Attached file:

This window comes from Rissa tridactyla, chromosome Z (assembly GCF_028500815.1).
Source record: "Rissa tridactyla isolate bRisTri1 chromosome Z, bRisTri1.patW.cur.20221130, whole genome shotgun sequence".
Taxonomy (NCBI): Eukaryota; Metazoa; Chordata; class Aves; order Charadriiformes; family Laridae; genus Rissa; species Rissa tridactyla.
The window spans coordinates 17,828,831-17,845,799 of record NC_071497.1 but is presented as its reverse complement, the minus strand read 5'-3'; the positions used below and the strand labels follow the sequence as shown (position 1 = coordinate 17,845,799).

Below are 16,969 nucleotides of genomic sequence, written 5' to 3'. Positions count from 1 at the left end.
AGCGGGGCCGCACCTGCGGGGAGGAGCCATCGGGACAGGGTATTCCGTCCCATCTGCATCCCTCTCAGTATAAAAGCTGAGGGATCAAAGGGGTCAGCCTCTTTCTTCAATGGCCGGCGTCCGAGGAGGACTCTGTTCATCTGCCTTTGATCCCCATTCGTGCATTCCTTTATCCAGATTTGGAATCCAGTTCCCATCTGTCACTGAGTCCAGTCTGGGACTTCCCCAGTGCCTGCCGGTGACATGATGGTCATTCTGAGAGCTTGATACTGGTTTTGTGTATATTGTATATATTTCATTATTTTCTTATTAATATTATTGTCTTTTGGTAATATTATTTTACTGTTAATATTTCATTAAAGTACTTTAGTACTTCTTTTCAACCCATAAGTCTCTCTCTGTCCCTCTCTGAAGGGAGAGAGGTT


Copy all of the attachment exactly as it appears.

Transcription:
This window comes from Rissa tridactyla, chromosome Z (assembly GCF_028500815.1).
Source record: "Rissa tridactyla isolate bRisTri1 chromosome Z, bRisTri1.patW.cur.20221130, whole genome shotgun sequence".
Taxonomy (NCBI): Eukaryota; Metazoa; Chordata; class Aves; order Charadriiformes; family Laridae; genus Rissa; species Rissa tridactyla.
The window spans coordinates 17,828,831-17,845,799 of record NC_071497.1 but is presented as its reverse complement, the minus strand read 5'-3'; the positions used below and the strand labels follow the sequence as shown (position 1 = coordinate 17,845,799).

Below are 16,969 nucleotides of genomic sequence, written 5' to 3'. Positions count from 1 at the left end.
AGCGGGGCCGCACCTGCGGGGAGGAGCCATCGGGACAGGGTATTCCGTCCCATCTGCATCCCTCTCAGTATAAAAGCTGAGGGATCAAAGGGGTCAGCCTCTTTCTTCAATGGCCGGCGTCCGAGGAGGACTCTGTTCATCTGCCTTTGATCCCCATTCGTGCATTCCTTTATCCAGATTTGGAATCCAGTTCCCATCTGTCACTGAGTCCAGTCTGGGACTTCCCCAGTGCCTGCCGGTGACATGATGGTCATTCTGAGAGCTTGATACTGGTTTTGTGTATATTGTATATATTTCATTATTTTCTTATTAATATTATTGTCTTTTGGTAATATTATTTTACTGTTAATATTTCATTAAAGTACTTTAGTACTTCTTTTCAACCCATAAGTCTCTCTCTGTCCCTCTCTGAAGGGAGAGAGGTT